In re R.F., et al

8/21/23, CA 4/2 E079941

Children were placed with paternal grandparents since removal from their parents. Termination of parental rights ensued, followed shortly thereafter by removal from paternal grandparents (PGP’s) based on methamphetamine use by PGF. PGM appealed denial of her Welfare & Institutions Code (W&I) §388 petition for a hearing on the removal based on inadequate notice of her right to request and have a hearing on the removal. Though PGP’s were not formally designated prospective adoptive parents per W&I §366.26(n), the appellate court cites Wayne F. v. Superior Court (2006) 145 Cal.App.4th 1331, which indicates such a formal designation is not necessary to confer the rights afforded by subdivision ‘n’. The appellate court found it uncontroverted by the facts in the record that notice of the right to request a hearing on the removal was not proper, as the PGM’s 388 petition asserted. Remanded to assess whether removal from PGP’s is in the children’s best interests based on conditions as of the time of that future hearing (following State Dept. of Social Services v. Superior Court (2008) 162 Cal.App.4th 273, at 287).

In re Andres R.

8/23/23, CA 4/2: E079972

Father challenges jurisdictional findings, the sufficiency of evidence to justify removal of his child, as well as the adequacy of the inquiry into the possible applicability of the Indian Child Welfare Act (ICWA). The opinion attempts to address discord created by last month’s In re Delila D., published7/21/23 [(CA 4/2: E080389) Reviewed here. It appears that review was granted by the Supreme Court on 8/22, S281447], that disagreed with the In re Robert F. (2023) 90 Cal.App.5th 492 and In re Ja.O. (2023) 91 Cal.App.5th 672 position that only warrantless removals require application of the increased inquiry duties of W&I 224.2 as implemented in the enactment of AB 3176 in 2018 (effective 1/1/2019).

Domestic violence incidents gave rise to filing of the petitions and subsequent removal. No abuse of discretion was found related to taking jurisdiction or the removal at disposition.

This court defends its position on Robert F. and Ja. O. by pointing out that the creation in 1971 of warrant-based protective custody of children was different from the then use of “temporary custody”, a phrase that continues to be employed in W&I §305 and W&I §306.

As luck would have it, there is a concurring opinion by the author or Delila D. which essentially purports that the ongoing nature (this case was appealed from disposition) permits the Agency to conduct any additional inquiry required (obviating the need for reversal), which the Justice continues to assert is required following any method of removal.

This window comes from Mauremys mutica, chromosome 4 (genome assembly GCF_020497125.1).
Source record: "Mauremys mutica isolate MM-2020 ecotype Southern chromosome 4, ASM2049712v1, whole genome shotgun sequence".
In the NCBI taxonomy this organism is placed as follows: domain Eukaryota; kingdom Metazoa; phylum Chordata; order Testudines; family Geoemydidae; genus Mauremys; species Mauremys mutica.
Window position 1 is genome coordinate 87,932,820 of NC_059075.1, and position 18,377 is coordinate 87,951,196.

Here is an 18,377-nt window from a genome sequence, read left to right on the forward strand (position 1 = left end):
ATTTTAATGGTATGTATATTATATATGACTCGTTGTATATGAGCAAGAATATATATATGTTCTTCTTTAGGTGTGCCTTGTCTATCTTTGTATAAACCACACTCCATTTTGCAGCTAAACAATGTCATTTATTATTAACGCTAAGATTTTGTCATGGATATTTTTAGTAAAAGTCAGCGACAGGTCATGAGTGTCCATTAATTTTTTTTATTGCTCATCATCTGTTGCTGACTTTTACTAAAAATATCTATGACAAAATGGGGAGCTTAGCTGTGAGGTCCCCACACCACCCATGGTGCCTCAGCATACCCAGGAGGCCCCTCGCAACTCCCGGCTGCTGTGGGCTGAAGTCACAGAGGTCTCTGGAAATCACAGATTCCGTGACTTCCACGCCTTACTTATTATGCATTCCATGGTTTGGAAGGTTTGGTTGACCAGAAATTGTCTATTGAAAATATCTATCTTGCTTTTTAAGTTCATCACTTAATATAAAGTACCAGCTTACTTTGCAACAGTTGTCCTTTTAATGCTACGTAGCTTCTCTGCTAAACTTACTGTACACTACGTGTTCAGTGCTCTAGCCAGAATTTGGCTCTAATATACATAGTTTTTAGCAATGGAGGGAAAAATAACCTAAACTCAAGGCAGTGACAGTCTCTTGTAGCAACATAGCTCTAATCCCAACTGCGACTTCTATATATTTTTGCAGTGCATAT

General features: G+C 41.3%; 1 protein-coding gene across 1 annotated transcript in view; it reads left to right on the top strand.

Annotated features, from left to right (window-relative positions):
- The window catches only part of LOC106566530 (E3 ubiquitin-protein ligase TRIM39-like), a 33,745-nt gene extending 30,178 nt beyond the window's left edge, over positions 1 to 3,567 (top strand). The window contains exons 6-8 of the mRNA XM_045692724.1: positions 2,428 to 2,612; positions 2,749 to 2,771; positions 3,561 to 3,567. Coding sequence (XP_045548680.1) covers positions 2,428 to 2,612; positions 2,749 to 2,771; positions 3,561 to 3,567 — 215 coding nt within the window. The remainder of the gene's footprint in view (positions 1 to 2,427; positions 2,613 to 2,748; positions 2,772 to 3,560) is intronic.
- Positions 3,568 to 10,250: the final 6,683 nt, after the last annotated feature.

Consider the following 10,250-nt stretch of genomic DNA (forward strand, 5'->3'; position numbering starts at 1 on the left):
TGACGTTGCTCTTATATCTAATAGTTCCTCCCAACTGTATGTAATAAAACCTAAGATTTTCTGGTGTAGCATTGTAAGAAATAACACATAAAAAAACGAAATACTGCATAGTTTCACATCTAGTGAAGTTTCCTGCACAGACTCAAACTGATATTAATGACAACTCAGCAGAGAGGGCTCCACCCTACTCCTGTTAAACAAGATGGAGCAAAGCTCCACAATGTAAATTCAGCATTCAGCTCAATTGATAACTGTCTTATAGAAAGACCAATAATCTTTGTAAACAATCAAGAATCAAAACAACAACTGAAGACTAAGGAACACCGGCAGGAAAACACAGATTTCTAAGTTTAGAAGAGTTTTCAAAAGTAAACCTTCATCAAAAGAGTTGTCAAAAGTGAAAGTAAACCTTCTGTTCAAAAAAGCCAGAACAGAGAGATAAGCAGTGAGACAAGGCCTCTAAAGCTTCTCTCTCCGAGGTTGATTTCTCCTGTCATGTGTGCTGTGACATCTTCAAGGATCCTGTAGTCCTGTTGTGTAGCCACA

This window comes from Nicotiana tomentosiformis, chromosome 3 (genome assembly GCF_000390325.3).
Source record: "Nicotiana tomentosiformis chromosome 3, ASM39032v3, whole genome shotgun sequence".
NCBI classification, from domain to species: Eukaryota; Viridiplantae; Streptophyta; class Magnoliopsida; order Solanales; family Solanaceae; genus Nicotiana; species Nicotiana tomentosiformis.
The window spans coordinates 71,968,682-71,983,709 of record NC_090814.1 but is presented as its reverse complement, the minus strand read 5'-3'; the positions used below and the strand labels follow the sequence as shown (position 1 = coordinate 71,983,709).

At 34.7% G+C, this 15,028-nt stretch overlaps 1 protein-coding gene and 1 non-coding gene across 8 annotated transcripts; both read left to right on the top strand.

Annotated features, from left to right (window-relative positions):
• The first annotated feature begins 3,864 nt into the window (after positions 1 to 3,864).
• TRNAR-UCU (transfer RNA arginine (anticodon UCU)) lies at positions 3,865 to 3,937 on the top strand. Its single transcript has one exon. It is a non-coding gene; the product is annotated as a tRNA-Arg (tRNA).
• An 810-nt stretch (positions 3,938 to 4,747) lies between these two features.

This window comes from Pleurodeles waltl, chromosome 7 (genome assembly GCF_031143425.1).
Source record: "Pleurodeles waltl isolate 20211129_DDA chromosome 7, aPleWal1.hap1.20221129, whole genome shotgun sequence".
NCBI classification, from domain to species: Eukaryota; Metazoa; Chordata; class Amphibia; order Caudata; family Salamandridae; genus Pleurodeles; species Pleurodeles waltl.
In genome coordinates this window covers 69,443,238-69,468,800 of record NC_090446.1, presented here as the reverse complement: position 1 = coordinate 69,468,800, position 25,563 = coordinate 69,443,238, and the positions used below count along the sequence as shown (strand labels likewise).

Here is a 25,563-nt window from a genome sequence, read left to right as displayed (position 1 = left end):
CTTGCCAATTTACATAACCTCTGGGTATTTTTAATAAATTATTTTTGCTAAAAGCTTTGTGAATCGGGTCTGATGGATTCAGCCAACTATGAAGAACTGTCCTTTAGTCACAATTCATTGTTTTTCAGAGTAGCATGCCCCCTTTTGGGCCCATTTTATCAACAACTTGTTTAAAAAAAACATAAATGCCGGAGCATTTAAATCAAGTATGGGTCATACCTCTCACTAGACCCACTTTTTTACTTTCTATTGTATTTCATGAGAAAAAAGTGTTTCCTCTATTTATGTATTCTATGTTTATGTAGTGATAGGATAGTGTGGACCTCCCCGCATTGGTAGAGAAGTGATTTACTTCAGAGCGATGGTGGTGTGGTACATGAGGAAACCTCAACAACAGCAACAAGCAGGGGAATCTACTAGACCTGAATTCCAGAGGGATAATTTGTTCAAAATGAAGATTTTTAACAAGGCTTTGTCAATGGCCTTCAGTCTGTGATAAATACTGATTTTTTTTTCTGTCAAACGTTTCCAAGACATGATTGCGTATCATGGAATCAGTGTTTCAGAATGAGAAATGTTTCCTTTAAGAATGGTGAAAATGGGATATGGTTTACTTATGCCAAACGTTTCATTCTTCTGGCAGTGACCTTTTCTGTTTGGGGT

In re N.F.

9/5/23, CA 2/3: B318674

This is an Indian Child Welfare Act (ICWA) case. Mother appeals denial of her W&I §388 petition by asserting that the procedure to investigate the ICWA as required by W&I §224.2 was inadequate prior to the establishment of the current legal guardianship and subsequent dismissal of dependency. While notably a juvenile court retains jurisdiction over guardianships it creates, hearing a W&I §388 petition does not necessarily re-open dependency and therefore any possible application of W&I §224.2. Since mother failed to appeal and challenge the procedure related to the initial (pre-guardianship) ICWA investigation, she lacked standing to appeal those decisions now.

In re V.C., et al

9/6/23, CA 1/2 A166527

This is an Indian Child Welfare Act (ICWA) case. This appellate court sides with the Delila D. court (see above), that whether a protective custody warrant was or was not issued prior to actual removal is not relevant to the depth of inquiry required by W&I §224.2. Finding the initial inquiry inadequate (prior to termination of parental right, which had already been remanded to comply with requirements set out by In re Caden C. (2019) 34 Cal.App.5th 87) the case is remanded conditionally to conduct an adequate ICWA inquiry and proceed accordingly.

In re Jerry R., et al

9/11/23, CA 5 F085850

This is an Indian Child Welfare Act (ICWA) case. This appellate court also sides with the Delila D. court (see above), that whether a protective custody warrant was or was not issued prior to actual removal is not relevant to the depth of inquiry required by W&I §224.2. Finding the initial inquiry inadequate (prior to termination of parental rights) the case is remanded conditionally to inquire adequately, comply with the ICWA (if found applicable), or (if ICWA inapplicable) reinstate the ICWA not applicable finding.


Forgot Password

Enter the email associated with you account. You will then receive a link in your inbox to reset your password.

Personal Information

Select Section(s)

CLA Membership is $99 and includes one section. Additional sections are $99 each.